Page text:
When the land was not seen, oceanic navigations required knowledge of the position, and since there were no landmarks, it was the stars who served this purpose. The first would have been the Pole star, by which the Portuguese in the 15th century took the height when they left and compared days later, transforming the difference in arc measurement into navigated leagues. In the beginning, one degree was equivalent to 16 leagues and 2/3, reaching 17.5 leagues per degree at the end of the 15th century.

This method required the height to be taken at a certain time. The nocturlábio or polar wheel was the instrument used to know the time and also to make the necessary corrections in the reading since in the 15th century the Polar star was not directly on the pole and made a radius of 3.5º with it. Due to the phenomenon of the precession of the equinoxes, this star was in a movement of approaching the pole and a century later the radius was already well below 3º. The tables had to be corrected successively over time.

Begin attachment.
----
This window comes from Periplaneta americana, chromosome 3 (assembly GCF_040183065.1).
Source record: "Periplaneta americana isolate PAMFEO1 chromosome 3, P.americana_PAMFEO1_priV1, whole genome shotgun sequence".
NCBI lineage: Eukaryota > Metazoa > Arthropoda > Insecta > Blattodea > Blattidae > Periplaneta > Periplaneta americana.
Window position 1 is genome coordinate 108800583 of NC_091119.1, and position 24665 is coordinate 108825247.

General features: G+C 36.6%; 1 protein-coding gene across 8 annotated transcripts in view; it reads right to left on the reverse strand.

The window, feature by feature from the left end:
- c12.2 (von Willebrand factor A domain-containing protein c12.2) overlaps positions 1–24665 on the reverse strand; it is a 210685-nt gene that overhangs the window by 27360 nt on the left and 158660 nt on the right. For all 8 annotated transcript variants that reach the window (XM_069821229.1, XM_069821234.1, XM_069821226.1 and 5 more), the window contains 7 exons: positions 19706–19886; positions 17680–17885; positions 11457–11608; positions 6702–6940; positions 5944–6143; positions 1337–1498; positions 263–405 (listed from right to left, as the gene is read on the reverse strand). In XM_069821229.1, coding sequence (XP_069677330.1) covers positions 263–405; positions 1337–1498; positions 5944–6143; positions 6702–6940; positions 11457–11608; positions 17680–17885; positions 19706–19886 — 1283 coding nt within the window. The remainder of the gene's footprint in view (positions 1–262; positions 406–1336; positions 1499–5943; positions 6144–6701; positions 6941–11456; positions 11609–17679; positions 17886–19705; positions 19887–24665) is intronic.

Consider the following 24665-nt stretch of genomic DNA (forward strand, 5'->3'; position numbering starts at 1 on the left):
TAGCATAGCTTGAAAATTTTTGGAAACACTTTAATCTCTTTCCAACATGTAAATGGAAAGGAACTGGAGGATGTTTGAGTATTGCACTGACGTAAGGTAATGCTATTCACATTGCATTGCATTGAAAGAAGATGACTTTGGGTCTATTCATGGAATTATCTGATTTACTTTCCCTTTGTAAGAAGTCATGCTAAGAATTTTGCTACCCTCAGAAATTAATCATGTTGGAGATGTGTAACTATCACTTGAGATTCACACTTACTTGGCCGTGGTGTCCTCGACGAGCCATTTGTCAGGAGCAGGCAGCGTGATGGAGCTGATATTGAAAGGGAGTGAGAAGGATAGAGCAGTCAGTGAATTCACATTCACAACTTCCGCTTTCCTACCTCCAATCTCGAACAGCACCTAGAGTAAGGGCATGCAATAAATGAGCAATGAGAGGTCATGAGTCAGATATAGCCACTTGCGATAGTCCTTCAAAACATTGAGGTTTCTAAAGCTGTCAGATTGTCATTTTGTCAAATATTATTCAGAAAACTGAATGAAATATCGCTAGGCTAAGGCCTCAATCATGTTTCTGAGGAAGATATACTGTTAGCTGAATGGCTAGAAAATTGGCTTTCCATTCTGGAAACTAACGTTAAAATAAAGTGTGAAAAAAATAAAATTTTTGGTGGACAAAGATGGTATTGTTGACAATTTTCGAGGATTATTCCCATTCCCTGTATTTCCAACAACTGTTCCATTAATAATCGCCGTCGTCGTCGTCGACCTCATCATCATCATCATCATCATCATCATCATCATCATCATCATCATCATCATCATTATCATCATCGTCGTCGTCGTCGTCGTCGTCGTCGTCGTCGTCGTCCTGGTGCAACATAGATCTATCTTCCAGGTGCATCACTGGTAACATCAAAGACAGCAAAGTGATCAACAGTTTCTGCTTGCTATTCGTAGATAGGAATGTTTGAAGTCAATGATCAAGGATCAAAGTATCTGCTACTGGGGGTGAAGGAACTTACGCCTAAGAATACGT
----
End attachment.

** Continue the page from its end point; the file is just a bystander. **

This type of navigation was known as the Northern Regiment and was a major advance in astronomical navigation.

As navigation approached the equator, the polar star disappeared and the alternative was to find another star with similar properties. In the southern hemisphere, a star, Crucis or Pé do Cruzeiro, was used to calculate latitude, but the distance from that to the pole will not have allowed very accurate calculations. It was also possible to make a regiment for that star, but the calculation from that star was not much to the liking of most Portuguese pilots.

The use of the meridian, taken from the height of the Sun when it passes through the observer’s meridian, was the most appreciated and easy method, whatever the hemisphere. The rules were simple and there were tables with the declination for all days of the year. This method was known by the Regiment of the Sun.

Nautical charts, hitherto little or nothing precise, are now more rigorous thanks to an observed latitude.